From what I have seen as an attorney over the past 25 years, holiday sharing, in an effort to keep things close to the same as before the divorce, does not work over the long-term. In my opinion, you are much better off defining one holiday as Mom’s and one as Dad’s (e.g. the kids go to Mom’s for Christmas and half of vacation week and Dad’s for the rest of the week and New Year’s).
Where sharing can and does work is for religious celebrations that involve multiple days (e.g. Chanukah, Passover, etc.) when it’s important to both parents to spend some time with the kids each year. That should be part of the discussion during mediation or collaborative divorce.
That is not to say holiday sharing cannot work at all (for some couples and families it does). Yet based solely on couples I’ve worked with, the ones who most often end up back in front of the judge to alter the holiday schedule are the ones who try to divide holidays.
What starts out with the best of intentions can end up with one parent feeling slighted if they perceive their time with the children to be shorter than or less valuable than the time allotted to their ex. In a worse case scenario, this can result in an annual dissatisfaction around the holiday that is invariably communicated to the children, ruining the holiday for them as well.
Perhaps worse than that is the shared schedule puts the children in bad situations. For example, they end up sitting at two Thanksgiving dinner tables and aren’t hungry for more food at the second dinner. Or, the entire day is spent opening presents. That can be overwhelming to younger children, particularly at the end of the day.
The best solution I’ve seen is for couples to create a schedule for holiday visitation that alternates from year to year. One year the kids are with Dad for Thanksgiving, the next year with Mom, and so forth and so on. Same with Christmas or New Years. Since each parent has exactly the same schedule for the holiday on alternating years there is a lot less to argue about.
In my opinion, alternating also works better than sharing holidays because it helps families to accept the reality that things are different now. That does not mean worse. Just different.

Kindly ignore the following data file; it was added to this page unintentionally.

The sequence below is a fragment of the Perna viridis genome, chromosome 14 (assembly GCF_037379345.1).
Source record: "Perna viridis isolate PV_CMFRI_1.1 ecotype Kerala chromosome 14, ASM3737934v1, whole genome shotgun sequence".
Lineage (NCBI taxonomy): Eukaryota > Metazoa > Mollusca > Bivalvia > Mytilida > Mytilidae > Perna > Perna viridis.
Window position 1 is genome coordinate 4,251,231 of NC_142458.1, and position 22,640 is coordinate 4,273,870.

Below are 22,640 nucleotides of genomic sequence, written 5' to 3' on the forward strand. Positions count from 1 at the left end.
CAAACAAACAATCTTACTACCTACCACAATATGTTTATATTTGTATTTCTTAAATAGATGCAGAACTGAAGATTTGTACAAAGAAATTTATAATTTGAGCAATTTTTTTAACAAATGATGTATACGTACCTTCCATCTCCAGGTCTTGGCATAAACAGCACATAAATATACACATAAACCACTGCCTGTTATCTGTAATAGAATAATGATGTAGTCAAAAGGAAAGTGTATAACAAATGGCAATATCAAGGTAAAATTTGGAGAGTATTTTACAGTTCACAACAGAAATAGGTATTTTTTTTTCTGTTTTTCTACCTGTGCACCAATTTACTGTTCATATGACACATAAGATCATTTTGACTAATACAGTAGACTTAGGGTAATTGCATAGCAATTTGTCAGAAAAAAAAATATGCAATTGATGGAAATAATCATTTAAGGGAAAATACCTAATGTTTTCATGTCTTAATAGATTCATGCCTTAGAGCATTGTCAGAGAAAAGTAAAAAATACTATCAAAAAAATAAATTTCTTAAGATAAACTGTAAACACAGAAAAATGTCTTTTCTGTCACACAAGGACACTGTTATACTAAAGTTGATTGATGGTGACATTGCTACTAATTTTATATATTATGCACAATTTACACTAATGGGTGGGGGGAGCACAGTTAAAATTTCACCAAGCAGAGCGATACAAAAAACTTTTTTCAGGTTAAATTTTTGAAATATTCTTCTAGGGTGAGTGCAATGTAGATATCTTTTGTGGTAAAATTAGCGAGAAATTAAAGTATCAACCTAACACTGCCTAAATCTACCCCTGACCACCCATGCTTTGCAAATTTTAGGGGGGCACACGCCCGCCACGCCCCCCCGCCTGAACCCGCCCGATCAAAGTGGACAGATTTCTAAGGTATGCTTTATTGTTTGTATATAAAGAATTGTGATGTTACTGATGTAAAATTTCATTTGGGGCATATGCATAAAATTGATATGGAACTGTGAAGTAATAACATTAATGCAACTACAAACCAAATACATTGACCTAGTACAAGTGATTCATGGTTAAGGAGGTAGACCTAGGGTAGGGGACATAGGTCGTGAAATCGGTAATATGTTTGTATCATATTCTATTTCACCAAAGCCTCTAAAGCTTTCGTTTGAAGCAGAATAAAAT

Accepting the new reality helps parents develop new holiday traditions that can be just as meaningful as the traditional ones (e.g. opening presents when they come to Dad’s house for New Year’s). It also forces parents to put their relationship with their children during the holidays first, before meeting extended family obligations.
One of the things I always tell clients is that a divorce agreement has to not only be one that works for your family now but five-to-10 years from now. If the holidays are important to you, then it should not be a detail of the agreement to be glossed over. Many couples think they can work it out on their own. The divorced couples who can do that are few and far between.
Having a definitive holiday schedule reduces the likelihood of a return trip to court to alter the agreement and creates the foundation of the new holiday traditions that divorced parents and their children will figure out. That, in turn, will help families enjoy and get the most out of their holiday time together.
In a divorce, there are some costs that cannot be avoided—e.g. waiting at the courthouse for your case to be heard. There are other costs that can be. Ask any divorce attorney—litigator, mediator or collaborative divorce—about what other part of the divorce process drives up the costs unnecessarily and most will say when the client is unable to provide a complete and thorough reporting of assets and household expenditures without assistance from the attorney or his/her staff.